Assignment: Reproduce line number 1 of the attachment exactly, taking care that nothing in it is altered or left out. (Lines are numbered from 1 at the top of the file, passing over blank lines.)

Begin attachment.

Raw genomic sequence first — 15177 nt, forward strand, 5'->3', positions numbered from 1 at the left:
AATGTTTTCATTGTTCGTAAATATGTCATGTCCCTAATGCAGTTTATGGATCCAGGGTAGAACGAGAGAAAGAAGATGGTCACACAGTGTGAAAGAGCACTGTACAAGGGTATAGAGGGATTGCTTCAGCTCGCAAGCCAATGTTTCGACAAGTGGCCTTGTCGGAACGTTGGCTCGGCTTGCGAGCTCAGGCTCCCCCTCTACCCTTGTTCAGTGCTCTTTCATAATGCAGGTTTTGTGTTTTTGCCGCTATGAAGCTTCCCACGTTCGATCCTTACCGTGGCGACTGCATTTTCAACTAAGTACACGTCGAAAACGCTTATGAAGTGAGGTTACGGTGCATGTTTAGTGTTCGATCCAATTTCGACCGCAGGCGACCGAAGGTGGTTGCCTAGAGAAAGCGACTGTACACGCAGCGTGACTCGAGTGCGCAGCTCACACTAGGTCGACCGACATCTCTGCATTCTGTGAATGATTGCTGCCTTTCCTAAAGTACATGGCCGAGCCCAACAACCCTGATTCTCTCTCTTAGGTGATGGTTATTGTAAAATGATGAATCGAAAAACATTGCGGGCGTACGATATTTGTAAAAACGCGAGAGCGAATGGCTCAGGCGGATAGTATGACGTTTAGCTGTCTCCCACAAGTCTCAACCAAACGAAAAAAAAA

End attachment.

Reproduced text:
Raw genomic sequence first — 15177 nt, forward strand, 5'->3', positions numbered from 1 at the left: